Bermuda – Strengthening its Regulatory Tools

By Karen Corless, Director, David Doyle, Director, Dawn Griffiths, Director, and Kent Smith, Associate – Conyers Dill & Pearman, Bermuda (01/02/2013)


This article provides an update on Bermuda’s legislative and regulatory developments from 2012, with a particular focus on changes in the insurance, investments funds, and trust and private client spheres.


In 2012, 53 new insurance companies were incorporated in Bermuda; of these, 27 were registered as ‘special purpose insurers’, nine as ‘long-term insurers’ and 17 as ‘general business insurers’.

The Bermuda Monetary Authority (BMA) significantly reduced the annual licence fees for special purpose insurers from US$11,600 to US$6,000. Additionally, the Insurance Amendment Act 2012 introduced provisions that further enhance the BMA’s power to regulate the industry effectively by strengthening its disciplinary ‘tools’. The new powers provide for the imposition of civil penalties, the making of prohibition orders, the ability to order injunctive relief and the capacity to censure registered persons publicly.

As the Island seeks to secure Solvency II equivalence, the BMA published the Insurance (Eligible Capital) Rules 2012 (Rules) in August 2012, which became effective on 1 January 2013 and apply to Class 3A, 3B, 4 and E insurers for year-end 2012 filings. The Rules define tiers of capital that are eligible for inclusion in an insurer’s available statutory capital and surplus, and enhanced capital requirements. Capital elements with lower loss absorbency characteristics will generally only be available to cover capital requirements in limited circumstances.

During the year, the BMA also published new group solvency and supervision rules that apply wherever the BMA is acting as group supervisor of an insurance group headed by a Bermuda insurer. Beginning in 2013, all insurance groups are required to submit annual group financial statements (prepared on a GAAP or IRFS basis), an annual group statutory financial return, an annual group capital and solvency return, quarterly unaudited group financial returns and an annual group solvency self-assessment.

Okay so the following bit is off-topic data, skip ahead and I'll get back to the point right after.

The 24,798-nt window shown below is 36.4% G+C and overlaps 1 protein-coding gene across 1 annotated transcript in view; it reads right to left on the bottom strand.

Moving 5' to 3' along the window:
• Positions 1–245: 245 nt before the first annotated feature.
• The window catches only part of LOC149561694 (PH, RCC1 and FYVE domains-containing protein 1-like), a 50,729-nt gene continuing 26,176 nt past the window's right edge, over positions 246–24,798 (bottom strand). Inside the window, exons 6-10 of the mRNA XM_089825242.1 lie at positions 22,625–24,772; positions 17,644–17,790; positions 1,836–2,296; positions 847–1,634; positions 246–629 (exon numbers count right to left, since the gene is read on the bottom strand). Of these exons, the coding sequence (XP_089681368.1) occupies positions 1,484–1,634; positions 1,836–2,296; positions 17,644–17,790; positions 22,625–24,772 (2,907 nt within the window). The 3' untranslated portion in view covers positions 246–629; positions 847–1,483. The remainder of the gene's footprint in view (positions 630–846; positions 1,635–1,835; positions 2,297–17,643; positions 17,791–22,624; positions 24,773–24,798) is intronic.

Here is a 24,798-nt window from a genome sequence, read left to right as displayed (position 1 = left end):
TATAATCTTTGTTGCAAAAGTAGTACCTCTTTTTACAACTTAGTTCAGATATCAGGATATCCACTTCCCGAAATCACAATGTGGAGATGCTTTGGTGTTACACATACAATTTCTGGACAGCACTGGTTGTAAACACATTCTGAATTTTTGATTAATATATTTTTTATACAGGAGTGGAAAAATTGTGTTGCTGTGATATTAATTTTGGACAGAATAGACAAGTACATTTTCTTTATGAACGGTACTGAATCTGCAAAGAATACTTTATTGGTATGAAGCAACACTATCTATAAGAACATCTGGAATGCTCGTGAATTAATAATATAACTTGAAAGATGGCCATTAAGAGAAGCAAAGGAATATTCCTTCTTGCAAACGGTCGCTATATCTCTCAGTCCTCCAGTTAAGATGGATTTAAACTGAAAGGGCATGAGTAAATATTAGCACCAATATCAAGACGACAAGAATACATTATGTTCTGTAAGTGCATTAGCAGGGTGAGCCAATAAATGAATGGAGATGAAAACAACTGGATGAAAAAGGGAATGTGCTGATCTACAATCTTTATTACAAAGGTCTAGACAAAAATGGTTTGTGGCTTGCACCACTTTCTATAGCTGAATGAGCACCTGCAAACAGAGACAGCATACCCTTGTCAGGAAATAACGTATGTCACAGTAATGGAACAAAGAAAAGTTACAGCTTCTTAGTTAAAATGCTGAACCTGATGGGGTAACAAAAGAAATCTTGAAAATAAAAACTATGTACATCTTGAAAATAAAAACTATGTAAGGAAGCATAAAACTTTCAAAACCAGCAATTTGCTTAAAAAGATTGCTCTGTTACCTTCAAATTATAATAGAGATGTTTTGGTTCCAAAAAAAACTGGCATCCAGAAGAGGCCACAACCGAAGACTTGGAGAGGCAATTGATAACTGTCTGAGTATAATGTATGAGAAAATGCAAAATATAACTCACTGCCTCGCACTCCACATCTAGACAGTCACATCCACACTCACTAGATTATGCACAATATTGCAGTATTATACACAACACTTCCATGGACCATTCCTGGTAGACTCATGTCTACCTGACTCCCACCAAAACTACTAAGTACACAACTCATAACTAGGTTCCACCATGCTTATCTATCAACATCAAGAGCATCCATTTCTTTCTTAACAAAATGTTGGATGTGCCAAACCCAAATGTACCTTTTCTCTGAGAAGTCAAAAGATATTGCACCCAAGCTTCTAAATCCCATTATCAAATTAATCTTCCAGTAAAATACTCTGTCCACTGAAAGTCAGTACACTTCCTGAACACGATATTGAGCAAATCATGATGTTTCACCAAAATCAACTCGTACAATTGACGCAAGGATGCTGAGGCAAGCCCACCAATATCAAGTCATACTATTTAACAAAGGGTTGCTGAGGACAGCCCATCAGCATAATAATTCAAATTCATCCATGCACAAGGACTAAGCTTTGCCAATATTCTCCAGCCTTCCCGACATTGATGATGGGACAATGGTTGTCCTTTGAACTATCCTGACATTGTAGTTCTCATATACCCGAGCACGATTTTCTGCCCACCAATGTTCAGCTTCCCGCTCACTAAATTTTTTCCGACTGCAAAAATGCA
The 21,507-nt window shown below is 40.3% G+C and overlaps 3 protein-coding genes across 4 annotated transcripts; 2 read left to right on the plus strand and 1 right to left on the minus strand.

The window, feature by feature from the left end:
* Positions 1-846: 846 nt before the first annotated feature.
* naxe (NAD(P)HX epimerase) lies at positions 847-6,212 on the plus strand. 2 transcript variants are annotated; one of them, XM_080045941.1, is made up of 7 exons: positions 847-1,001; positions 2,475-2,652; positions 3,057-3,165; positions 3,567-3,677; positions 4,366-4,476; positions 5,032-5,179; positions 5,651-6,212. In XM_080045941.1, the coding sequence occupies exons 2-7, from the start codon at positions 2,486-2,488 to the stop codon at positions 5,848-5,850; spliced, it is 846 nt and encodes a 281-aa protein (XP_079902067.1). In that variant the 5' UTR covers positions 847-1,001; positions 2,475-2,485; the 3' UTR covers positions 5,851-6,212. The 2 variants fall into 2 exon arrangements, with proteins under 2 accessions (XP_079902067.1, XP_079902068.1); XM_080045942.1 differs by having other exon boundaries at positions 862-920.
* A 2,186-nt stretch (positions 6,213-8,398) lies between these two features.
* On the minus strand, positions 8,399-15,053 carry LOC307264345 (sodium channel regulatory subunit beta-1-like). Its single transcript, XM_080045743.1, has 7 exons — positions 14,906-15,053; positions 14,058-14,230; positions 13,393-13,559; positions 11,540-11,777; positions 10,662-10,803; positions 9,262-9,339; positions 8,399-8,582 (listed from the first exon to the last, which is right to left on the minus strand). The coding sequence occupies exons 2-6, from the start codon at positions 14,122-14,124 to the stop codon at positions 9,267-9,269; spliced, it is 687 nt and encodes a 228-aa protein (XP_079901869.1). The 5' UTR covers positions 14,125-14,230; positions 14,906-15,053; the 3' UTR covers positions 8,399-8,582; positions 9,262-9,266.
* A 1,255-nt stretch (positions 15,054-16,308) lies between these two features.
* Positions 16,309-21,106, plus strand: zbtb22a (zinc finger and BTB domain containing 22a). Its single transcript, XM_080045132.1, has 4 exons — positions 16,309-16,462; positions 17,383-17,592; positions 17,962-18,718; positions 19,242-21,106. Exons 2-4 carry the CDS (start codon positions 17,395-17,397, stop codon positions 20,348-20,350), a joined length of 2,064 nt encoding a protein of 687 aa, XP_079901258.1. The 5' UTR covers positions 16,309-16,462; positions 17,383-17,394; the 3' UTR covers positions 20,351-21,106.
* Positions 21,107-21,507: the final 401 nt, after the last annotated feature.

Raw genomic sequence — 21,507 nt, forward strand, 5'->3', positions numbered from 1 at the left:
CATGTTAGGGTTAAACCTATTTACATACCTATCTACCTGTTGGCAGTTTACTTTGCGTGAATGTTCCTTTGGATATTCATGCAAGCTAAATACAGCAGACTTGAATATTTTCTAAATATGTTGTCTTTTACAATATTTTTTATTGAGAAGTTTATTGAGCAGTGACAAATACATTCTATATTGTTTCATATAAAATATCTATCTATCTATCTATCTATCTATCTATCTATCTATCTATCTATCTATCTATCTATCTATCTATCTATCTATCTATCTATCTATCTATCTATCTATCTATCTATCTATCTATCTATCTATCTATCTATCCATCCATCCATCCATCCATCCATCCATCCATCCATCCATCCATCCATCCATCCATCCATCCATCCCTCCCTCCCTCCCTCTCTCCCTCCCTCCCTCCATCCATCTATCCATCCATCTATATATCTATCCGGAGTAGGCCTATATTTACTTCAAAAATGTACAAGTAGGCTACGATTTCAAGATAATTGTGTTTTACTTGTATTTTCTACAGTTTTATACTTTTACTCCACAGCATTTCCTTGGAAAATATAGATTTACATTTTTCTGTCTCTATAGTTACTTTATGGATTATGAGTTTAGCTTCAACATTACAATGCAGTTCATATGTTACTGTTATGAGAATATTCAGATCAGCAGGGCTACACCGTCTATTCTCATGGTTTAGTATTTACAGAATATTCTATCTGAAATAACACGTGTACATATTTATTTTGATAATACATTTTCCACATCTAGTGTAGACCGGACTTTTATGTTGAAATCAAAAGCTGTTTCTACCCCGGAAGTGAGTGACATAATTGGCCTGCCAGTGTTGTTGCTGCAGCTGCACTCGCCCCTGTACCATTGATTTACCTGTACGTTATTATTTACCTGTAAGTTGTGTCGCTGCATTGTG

While new enhanced capital requirements were originally due to come into effect for commercial long-term insurers and insurance groups in 2013, in November 2012, the BMA published a number of amendments to the individual company and group rules, the most significant of which involved the suspension of these enhanced capital requirements until 2014.

While now required to submit a risk self-assessment return and file annual statutory returns electronically, Class 1, Class 2 and Class 3 general business insurers and Class A and Class B long-term insurers are not otherwise subject to Bermuda’s new regulations that impose enhanced reporting, governance and solvency requirements on Bermuda’s commercial insurers.

The BMA has also recently published proposals in relation to the Insurance Economic Balance Sheet Framework for General Business Insurers as well as for Long-Term Insurers and continues to consider the minimum margin of solvency (MSM). Based on responses received to its consultation paper, the BMA now proposes to implement an MSM that would be equal to 25 per cent of the enhanced capital requirement.

A number of further amendments to the Insurance Act 1978 were enacted by the Insurance Amendment (No.2) Act 2012. These changes, which came into effect on January 2013, include: 


  •   a revision of the material changes notification requirements (the definition of material changes was expanded);
  •   the introduction of a new prohibition against registered insurers carrying on ‘non-insurance business’ (although existing insurers will be grandfathered through year-end 2016); and
  •   an amendment of the definition of ‘long-term business’, which now allows long-term insurers to write accident and disability contracts of any duration and general business insurers to write such contracts with terms of up to five years.